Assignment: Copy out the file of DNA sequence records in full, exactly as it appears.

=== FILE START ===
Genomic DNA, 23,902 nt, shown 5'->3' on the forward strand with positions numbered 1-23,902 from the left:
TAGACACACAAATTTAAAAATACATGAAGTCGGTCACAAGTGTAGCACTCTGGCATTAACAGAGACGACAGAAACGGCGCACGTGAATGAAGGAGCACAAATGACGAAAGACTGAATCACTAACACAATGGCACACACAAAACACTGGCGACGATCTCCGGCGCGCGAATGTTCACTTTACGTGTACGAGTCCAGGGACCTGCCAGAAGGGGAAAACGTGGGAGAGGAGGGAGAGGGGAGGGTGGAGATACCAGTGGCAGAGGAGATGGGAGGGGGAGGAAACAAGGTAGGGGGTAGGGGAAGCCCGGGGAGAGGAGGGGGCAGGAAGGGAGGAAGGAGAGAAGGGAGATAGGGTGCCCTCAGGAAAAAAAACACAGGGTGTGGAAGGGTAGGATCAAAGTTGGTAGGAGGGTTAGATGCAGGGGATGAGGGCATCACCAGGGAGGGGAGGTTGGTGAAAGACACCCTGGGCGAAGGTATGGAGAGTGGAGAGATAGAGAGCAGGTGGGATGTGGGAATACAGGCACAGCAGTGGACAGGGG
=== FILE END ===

Genomic DNA, 23,902 nt, shown 5'->3' on the forward strand with positions numbered 1-23,902 from the left:
TAGACACACAAATTTAAAAATACATGAAGTCGGTCACAAGTGTAGCACTCTGGCATTAACAGAGACGACAGAAACGGCGCACGTGAATGAAGGAGCACAAATGACGAAAGACTGAATCACTAACACAATGGCACACACAAAACACTGGCGACGATCTCCGGCGCGCGAATGTTCACTTTACGTGTACGAGTCCAGGGACCTGCCAGAAGGGGAAAACGTGGGAGAGGAGGGAGAGGGGAGGGTGGAGATACCAGTGGCAGAGGAGATGGGAGGGGGAGGAAACAAGGTAGGGGGTAGGGGAAGCCCGGGGAGAGGAGGGGGCAGGAAGGGAGGAAGGAGAGAAGGGAGATAGGGTGCCCTCAGGAAAAAAAACACAGGGTGTGGAAGGGTAGGATCAAAGTTGGTAGGAGGGTTAGATGCAGGGGATGAGGGCATCACCAGGGAGGGGAGGTTGGTGAAAGACACCCTGGGCGAAGGTATGGAGAGTGGAGAGATAGAGAGCAGGTGGGATGTGGGAATACAGGCACAGCAGTGGACAGGGG